Antioxidants in coffee? Yes, indeed. And plenty of them according to researcher Joe Vinson, PhD, a chemistry professor at the University of Scranton.
"Americans get more of their antioxidants from coffee than any other dietary source. Nothing else comes close. Although fruits and vegetables are generally promoted as good sources of antioxidants, the new finding is surprising because it represents the first time that coffee has been shown to be the primary source from which most Americans get their antioxidants."
Fruits like dates, cranberries and grapes are high in antioxidants, and pack plenty of other benefits in terms of vitamins and minerals.
But when it comes to getting antioxidants from natural sources, Americans get more from coffee than they do from any fruits, vegetables or other beverages.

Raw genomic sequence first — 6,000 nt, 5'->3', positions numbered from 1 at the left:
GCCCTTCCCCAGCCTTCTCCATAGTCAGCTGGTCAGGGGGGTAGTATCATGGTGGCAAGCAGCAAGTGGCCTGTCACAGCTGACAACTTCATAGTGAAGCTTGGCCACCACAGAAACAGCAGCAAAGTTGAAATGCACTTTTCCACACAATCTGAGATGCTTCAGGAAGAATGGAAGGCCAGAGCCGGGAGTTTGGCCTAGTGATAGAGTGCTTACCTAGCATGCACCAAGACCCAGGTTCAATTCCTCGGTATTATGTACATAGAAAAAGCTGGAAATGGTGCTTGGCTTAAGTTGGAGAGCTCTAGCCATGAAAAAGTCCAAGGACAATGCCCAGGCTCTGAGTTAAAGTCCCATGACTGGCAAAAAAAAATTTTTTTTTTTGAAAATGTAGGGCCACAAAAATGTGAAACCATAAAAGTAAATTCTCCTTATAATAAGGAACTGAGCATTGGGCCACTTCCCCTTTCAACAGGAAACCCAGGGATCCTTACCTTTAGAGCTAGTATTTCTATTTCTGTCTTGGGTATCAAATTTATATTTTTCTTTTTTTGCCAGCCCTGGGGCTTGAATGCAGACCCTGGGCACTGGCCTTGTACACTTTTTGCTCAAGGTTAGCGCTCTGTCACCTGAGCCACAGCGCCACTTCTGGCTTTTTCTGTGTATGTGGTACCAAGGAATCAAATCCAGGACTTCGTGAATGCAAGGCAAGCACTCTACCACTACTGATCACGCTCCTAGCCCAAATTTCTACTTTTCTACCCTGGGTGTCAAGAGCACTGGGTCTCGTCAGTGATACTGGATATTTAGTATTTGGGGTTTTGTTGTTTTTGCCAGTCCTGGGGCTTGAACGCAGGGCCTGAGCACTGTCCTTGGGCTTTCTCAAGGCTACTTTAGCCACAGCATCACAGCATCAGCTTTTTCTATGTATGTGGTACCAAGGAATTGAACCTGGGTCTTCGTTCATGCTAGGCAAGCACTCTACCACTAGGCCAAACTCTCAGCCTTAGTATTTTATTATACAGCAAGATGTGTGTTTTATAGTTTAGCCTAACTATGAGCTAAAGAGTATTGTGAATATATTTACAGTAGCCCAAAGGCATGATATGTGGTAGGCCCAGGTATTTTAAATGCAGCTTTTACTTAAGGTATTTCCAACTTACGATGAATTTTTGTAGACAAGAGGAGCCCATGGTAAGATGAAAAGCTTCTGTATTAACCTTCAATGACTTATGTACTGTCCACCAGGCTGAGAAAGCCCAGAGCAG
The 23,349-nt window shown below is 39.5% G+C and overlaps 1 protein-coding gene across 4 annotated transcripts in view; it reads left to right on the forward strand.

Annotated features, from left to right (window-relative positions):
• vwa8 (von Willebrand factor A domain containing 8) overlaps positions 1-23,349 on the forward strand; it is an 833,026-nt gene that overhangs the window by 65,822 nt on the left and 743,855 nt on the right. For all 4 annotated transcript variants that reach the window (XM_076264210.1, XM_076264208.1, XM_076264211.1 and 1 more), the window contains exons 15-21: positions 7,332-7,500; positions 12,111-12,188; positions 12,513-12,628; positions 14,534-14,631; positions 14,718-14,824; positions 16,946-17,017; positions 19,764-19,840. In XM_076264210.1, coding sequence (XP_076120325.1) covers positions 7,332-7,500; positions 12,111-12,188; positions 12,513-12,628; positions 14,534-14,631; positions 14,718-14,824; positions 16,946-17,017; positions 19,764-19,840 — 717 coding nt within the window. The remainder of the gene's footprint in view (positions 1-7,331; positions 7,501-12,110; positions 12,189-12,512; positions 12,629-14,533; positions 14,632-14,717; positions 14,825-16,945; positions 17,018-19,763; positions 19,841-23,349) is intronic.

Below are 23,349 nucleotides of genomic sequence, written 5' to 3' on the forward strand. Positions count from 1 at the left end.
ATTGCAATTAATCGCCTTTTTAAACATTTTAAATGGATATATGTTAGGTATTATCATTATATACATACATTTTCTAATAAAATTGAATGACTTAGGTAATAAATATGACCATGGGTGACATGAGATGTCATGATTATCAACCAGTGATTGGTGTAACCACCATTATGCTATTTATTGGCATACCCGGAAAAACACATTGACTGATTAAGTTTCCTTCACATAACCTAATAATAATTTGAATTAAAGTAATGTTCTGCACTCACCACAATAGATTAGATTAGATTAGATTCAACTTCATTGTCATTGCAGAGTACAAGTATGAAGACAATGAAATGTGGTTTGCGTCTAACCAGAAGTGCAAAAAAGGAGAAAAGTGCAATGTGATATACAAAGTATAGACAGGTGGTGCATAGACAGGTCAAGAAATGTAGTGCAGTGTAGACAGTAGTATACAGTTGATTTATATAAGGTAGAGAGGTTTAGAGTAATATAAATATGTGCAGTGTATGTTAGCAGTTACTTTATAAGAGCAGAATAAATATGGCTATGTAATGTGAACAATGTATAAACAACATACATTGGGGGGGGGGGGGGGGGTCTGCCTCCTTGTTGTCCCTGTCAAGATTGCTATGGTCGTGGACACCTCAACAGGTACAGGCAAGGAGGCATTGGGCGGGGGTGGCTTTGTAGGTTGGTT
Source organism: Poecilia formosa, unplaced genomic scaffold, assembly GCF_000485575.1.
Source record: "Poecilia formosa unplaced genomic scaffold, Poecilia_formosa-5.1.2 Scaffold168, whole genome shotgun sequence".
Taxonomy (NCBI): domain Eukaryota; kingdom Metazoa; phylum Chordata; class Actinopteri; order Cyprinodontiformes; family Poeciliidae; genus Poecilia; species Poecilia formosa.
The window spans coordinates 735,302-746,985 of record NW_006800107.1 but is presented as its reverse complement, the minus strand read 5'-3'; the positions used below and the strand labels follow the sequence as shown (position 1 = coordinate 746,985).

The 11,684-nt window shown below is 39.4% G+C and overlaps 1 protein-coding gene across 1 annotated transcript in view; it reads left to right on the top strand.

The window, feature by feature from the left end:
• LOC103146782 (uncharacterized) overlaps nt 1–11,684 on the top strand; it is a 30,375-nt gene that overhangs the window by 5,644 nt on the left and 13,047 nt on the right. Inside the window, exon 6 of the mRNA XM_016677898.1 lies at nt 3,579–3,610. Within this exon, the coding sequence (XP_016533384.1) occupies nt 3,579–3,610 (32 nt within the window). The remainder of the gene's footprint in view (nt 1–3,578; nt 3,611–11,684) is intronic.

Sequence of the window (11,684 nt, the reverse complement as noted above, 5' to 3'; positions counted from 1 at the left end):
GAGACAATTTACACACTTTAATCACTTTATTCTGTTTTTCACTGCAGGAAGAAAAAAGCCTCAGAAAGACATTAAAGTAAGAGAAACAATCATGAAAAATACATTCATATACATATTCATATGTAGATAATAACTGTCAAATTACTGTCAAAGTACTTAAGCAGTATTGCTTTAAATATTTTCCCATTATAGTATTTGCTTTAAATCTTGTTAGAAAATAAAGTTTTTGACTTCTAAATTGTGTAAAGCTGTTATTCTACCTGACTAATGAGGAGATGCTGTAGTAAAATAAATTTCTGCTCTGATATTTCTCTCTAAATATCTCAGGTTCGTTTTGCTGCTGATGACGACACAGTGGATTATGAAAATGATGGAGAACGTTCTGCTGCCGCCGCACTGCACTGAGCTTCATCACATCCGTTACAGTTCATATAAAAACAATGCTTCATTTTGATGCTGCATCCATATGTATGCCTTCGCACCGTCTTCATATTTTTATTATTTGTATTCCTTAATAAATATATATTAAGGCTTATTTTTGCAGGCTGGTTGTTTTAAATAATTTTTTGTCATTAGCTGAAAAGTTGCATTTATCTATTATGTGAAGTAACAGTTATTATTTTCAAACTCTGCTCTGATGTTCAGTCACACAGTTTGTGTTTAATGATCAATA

It’s not that antioxidants in coffee come in the highest concentrations when compared with other natural sources.
The key is that we simple consume more coffee than any other source of antioxidants.
It’s the volume of coffee the average American drinks that tips the balance.
This is good news for coffee lovers, but also worth knowing about if you take a lot of care over your diet, and have considered coffee to be one of the “bad guys”.
Coffee has numerous health benefits, and the amount of antioxidants it delivers can make a significant contribution to your fight against the damaging effects of free radicals in your body.
Better news still...there are just as many antioxidants in coffee that has been decaffeinated.
So whether you like to wake up with a jolt, or prefer a nice decaf, your morning coffee will still be your number one ally in the fight against free radicals.
More on coffee and your health.
Drinking coffee is good for you in so many different ways, and actually protects you against some serious diseases and illnesses. Find out more here...
About the author: Nick Usborne, aka Coffee Detective, is a writer and long-time coffee enthusiast. Read more…